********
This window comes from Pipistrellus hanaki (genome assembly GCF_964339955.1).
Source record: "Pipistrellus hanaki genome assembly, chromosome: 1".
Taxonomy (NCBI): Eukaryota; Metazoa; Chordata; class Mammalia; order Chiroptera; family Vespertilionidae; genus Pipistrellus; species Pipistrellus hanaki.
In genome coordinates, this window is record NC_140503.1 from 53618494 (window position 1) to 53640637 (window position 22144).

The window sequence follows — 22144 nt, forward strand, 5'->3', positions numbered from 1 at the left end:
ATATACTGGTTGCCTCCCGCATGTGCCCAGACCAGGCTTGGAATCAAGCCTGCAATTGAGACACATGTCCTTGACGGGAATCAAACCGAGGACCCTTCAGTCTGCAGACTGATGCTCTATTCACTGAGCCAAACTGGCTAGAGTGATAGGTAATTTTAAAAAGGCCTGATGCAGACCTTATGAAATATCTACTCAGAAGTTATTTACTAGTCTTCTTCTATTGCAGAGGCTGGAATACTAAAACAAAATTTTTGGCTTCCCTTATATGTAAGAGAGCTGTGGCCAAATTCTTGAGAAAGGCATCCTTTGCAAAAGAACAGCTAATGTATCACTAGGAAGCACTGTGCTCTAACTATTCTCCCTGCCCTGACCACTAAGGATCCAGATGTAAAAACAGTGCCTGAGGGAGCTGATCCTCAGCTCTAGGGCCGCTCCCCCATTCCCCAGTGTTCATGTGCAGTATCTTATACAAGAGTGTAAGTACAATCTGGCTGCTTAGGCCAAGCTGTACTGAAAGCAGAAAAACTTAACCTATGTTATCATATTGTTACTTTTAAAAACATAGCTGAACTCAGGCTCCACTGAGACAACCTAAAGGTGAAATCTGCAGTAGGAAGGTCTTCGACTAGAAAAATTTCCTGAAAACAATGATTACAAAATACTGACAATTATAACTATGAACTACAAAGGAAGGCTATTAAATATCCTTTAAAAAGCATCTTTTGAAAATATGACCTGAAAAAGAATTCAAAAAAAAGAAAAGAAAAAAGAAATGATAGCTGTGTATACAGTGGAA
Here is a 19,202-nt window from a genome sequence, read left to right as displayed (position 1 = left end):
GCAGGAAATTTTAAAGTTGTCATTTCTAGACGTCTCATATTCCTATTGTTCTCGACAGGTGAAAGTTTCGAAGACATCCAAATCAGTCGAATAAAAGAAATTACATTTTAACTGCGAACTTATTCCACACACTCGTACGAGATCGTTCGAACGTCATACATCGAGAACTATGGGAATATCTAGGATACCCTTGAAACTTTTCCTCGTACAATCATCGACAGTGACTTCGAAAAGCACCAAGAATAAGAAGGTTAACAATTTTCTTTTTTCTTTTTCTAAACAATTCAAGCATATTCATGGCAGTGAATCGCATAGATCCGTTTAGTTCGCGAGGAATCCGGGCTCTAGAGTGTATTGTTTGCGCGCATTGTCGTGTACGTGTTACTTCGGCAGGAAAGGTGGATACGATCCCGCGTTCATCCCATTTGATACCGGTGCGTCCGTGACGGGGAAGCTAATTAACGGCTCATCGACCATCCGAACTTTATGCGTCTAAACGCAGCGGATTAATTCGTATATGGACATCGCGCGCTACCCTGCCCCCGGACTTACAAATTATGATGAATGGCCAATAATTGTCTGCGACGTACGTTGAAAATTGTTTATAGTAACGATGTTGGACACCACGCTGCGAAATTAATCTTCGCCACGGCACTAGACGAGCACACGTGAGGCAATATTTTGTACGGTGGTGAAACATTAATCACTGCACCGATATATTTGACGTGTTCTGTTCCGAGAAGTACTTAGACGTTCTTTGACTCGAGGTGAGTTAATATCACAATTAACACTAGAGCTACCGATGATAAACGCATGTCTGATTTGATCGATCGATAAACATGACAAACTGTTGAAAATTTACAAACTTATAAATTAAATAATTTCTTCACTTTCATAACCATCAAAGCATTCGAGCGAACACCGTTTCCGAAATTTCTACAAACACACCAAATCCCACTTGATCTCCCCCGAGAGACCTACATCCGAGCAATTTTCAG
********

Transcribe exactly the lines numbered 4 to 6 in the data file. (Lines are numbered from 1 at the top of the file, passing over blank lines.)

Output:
In genome coordinates, this window is record NC_140503.1 from 53618494 (window position 1) to 53640637 (window position 22144).

The window sequence follows — 22144 nt, forward strand, 5'->3', positions numbered from 1 at the left end:
ATATACTGGTTGCCTCCCGCATGTGCCCAGACCAGGCTTGGAATCAAGCCTGCAATTGAGACACATGTCCTTGACGGGAATCAAACCGAGGACCCTTCAGTCTGCAGACTGATGCTCTATTCACTGAGCCAAACTGGCTAGAGTGATAGGTAATTTTAAAAAGGCCTGATGCAGACCTTATGAAATATCTACTCAGAAGTTATTTACTAGTCTTCTTCTATTGCAGAGGCTGGAATACTAAAACAAAATTTTTGGCTTCCCTTATATGTAAGAGAGCTGTGGCCAAATTCTTGAGAAAGGCATCCTTTGCAAAAGAACAGCTAATGTATCACTAGGAAGCACTGTGCTCTAACTATTCTCCCTGCCCTGACCACTAAGGATCCAGATGTAAAAACAGTGCCTGAGGGAGCTGATCCTCAGCTCTAGGGCCGCTCCCCCATTCCCCAGTGTTCATGTGCAGTATCTTATACAAGAGTGTAAGTACAATCTGGCTGCTTAGGCCAAGCTGTACTGAAAGCAGAAAAACTTAACCTATGTTATCATATTGTTACTTTTAAAAACATAGCTGAACTCAGGCTCCACTGAGACAACCTAAAGGTGAAATCTGCAGTAGGAAGGTCTTCGACTAGAAAAATTTCCTGAAAACAATGATTACAAAATACTGACAATTATAACTATGAACTACAAAGGAAGGCTATTAAATATCCTTTAAAAAGCATCTTTTGAAAATATGACCTGAAAAAGAATTCAAAAAAAAGAAAAGAAAAAAGAAATGATAGCTGTGTATACAGTGGAA